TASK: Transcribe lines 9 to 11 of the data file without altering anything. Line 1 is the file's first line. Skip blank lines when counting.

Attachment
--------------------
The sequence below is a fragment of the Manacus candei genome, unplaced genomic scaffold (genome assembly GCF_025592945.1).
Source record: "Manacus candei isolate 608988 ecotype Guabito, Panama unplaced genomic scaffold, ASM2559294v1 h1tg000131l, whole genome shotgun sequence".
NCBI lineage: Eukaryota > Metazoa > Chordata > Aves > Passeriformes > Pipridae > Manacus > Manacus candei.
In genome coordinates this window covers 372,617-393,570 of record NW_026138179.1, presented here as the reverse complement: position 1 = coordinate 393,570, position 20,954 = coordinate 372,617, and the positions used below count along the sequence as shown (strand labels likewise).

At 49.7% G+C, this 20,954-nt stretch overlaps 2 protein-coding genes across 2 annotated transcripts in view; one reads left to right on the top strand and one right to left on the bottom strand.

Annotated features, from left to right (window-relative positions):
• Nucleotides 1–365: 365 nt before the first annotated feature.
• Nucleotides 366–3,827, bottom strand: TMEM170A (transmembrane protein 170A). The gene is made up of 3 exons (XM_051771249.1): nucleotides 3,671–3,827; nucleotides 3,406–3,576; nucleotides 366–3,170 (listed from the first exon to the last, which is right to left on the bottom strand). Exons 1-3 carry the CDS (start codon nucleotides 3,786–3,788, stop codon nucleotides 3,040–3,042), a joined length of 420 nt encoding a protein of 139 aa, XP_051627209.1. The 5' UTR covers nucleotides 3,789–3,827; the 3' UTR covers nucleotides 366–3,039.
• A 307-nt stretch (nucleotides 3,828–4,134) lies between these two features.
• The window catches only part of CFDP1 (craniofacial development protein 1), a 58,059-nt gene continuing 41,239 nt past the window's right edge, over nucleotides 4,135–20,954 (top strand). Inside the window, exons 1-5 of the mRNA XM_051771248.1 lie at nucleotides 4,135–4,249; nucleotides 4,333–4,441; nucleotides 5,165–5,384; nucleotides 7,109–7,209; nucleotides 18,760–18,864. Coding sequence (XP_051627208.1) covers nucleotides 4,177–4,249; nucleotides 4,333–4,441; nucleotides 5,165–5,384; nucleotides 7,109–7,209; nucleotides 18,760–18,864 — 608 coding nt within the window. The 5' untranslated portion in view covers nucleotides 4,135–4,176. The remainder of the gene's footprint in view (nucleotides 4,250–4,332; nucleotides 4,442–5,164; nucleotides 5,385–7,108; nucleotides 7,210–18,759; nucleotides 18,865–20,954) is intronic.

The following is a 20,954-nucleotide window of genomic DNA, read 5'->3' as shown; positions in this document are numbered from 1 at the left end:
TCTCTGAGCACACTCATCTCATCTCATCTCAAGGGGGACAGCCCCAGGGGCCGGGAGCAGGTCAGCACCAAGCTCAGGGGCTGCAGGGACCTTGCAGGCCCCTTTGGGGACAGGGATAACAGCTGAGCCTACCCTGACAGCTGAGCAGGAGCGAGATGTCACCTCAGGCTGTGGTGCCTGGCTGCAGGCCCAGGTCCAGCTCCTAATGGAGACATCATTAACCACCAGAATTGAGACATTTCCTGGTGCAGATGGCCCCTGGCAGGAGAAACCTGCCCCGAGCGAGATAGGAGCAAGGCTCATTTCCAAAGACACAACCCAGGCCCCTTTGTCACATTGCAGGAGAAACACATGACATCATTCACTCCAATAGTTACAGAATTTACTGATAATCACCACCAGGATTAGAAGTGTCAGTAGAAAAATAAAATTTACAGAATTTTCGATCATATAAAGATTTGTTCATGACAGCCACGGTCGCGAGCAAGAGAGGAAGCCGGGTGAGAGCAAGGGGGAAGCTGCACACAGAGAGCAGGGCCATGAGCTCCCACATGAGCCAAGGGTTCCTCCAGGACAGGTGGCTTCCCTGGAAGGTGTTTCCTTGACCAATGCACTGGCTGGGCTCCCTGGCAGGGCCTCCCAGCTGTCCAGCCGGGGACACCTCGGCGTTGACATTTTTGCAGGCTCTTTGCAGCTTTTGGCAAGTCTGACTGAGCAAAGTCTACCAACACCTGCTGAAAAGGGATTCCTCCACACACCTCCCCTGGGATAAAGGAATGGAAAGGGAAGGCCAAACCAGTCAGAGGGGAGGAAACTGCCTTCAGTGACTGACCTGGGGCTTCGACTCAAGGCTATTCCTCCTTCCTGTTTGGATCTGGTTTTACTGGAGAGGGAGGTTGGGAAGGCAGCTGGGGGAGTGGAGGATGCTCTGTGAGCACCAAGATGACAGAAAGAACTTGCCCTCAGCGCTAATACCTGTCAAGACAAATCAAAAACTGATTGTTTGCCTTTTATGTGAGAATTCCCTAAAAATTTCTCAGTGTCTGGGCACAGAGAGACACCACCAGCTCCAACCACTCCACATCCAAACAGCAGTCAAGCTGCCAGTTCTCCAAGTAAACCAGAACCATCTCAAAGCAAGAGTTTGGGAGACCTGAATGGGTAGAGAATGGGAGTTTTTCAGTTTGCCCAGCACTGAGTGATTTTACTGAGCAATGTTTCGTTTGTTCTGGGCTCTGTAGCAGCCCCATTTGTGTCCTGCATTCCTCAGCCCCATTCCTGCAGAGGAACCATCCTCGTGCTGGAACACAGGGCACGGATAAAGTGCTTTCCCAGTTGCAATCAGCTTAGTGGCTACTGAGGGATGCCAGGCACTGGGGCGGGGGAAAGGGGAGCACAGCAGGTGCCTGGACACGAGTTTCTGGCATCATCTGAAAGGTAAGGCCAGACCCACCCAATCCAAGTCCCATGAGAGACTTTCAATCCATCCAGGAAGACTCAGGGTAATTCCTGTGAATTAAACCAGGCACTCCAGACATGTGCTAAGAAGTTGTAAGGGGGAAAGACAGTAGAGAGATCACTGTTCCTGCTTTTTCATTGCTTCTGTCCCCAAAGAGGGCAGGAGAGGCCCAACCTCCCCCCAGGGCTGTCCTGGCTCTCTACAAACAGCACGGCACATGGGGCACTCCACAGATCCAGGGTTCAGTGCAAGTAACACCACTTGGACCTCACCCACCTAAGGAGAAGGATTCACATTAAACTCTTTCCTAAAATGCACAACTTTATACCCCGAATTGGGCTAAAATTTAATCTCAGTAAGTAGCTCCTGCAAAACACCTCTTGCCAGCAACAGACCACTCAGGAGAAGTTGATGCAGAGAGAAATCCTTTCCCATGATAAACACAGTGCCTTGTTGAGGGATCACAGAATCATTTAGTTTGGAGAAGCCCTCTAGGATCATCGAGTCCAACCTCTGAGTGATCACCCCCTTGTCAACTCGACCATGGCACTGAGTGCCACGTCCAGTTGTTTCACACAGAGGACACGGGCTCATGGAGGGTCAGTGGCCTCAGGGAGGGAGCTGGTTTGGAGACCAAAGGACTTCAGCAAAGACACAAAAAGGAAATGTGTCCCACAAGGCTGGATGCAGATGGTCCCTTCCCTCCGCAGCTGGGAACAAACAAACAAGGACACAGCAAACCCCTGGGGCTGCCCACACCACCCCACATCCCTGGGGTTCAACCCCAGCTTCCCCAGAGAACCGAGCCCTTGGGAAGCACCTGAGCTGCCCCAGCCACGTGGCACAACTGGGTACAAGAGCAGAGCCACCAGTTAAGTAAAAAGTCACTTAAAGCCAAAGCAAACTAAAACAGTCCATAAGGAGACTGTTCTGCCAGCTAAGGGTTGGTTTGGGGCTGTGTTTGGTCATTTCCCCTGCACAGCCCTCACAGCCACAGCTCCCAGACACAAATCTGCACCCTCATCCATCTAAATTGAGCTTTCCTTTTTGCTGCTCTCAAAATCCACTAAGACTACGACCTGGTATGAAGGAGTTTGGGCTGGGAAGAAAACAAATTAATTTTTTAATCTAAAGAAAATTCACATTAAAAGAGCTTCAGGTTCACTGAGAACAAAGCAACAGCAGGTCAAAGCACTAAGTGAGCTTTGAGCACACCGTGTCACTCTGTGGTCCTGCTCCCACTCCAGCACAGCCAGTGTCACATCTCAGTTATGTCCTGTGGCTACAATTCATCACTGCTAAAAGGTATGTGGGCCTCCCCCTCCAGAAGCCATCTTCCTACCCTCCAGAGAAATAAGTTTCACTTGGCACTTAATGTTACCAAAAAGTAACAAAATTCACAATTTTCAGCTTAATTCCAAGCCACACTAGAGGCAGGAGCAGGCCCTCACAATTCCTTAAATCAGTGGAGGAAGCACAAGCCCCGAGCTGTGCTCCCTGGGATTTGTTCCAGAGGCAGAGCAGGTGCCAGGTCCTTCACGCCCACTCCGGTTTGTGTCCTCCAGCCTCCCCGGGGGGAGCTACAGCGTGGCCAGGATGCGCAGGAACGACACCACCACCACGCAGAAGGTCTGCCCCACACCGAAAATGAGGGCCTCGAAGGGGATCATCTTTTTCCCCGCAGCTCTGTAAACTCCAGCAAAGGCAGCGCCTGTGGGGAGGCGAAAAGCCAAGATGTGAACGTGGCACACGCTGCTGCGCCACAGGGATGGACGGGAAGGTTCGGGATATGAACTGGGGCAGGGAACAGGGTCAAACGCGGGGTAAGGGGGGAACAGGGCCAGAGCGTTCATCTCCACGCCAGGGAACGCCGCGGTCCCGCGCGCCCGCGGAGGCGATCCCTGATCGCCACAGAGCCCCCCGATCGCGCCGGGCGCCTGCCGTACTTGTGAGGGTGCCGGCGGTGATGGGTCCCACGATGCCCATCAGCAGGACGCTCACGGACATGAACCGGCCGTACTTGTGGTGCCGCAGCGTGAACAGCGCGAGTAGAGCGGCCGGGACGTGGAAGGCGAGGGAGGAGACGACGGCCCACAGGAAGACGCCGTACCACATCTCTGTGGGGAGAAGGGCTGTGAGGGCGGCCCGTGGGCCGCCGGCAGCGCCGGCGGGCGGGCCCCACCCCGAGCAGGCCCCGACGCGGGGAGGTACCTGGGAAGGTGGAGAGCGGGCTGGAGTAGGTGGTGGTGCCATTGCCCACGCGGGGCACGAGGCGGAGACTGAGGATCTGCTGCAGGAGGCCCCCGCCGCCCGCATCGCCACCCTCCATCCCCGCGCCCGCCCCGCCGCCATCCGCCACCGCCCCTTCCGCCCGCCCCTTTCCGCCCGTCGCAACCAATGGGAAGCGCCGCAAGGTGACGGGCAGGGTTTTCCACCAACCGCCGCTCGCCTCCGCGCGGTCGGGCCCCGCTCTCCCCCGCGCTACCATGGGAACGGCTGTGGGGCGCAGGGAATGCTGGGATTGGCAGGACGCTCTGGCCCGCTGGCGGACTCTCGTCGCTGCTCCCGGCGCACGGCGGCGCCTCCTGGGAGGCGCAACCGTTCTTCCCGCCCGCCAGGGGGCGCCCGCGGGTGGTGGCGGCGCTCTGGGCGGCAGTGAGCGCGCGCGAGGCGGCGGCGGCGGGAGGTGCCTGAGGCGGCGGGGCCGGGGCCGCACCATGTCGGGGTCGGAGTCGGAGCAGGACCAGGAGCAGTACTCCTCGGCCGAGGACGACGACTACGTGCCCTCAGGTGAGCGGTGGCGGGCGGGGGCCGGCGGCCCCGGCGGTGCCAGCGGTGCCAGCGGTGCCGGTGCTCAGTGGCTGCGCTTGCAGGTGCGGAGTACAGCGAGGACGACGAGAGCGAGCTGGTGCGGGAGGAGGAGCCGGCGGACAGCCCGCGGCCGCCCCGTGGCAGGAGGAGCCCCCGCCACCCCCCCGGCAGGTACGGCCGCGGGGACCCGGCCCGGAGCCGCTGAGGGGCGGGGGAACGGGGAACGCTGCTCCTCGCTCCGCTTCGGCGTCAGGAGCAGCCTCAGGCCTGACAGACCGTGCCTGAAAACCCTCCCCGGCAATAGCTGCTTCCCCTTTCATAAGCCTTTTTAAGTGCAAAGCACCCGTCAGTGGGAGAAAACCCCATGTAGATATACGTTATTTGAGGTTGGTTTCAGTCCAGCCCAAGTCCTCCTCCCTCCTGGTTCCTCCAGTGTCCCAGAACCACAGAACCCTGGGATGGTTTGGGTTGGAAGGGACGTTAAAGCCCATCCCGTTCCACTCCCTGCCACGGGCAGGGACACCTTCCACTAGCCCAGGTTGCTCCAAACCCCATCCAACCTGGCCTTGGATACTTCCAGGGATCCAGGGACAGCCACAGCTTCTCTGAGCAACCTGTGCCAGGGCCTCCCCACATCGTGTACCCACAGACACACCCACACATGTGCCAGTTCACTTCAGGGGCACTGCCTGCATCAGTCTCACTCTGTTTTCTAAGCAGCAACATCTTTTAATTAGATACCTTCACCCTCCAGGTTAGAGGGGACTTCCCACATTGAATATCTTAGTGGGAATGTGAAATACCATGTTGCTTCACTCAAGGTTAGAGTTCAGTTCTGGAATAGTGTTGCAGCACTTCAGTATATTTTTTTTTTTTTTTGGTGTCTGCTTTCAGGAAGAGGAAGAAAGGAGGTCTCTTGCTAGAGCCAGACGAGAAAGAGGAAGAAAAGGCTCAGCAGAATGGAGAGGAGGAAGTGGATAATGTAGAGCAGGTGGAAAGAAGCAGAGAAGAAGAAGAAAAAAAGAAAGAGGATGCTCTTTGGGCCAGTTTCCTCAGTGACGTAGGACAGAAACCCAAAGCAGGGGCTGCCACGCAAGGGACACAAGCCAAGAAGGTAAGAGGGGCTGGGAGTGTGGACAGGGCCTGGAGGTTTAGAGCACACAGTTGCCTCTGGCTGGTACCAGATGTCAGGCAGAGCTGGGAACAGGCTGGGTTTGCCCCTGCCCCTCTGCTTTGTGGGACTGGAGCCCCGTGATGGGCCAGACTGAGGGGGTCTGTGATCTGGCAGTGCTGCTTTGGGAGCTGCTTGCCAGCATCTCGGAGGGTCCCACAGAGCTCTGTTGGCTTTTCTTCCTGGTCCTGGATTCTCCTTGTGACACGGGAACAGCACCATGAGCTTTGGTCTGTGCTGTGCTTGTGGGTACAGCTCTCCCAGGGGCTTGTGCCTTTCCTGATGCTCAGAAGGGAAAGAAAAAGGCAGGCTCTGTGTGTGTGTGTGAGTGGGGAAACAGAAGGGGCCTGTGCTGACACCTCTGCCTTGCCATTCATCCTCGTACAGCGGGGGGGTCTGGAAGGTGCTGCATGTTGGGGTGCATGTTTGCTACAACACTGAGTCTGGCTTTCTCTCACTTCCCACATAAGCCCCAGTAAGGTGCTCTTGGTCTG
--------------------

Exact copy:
• A 307-nt stretch (nucleotides 3,828–4,134) lies between these two features.
• The window catches only part of CFDP1 (craniofacial development protein 1), a 58,059-nt gene continuing 41,239 nt past the window's right edge, over nucleotides 4,135–20,954 (top strand). Inside the window, exons 1-5 of the mRNA XM_051771248.1 lie at nucleotides 4,135–4,249; nucleotides 4,333–4,441; nucleotides 5,165–5,384; nucleotides 7,109–7,209; nucleotides 18,760–18,864. Coding sequence (XP_051627208.1) covers nucleotides 4,177–4,249; nucleotides 4,333–4,441; nucleotides 5,165–5,384; nucleotides 7,109–7,209; nucleotides 18,760–18,864 — 608 coding nt within the window. The 5' untranslated portion in view covers nucleotides 4,135–4,176. The remainder of the gene's footprint in view (nucleotides 4,250–4,332; nucleotides 4,442–5,164; nucleotides 5,385–7,108; nucleotides 7,210–18,759; nucleotides 18,865–20,954) is intronic.

The following is a 20,954-nucleotide window of genomic DNA, read 5'->3' as shown; positions in this document are numbered from 1 at the left end: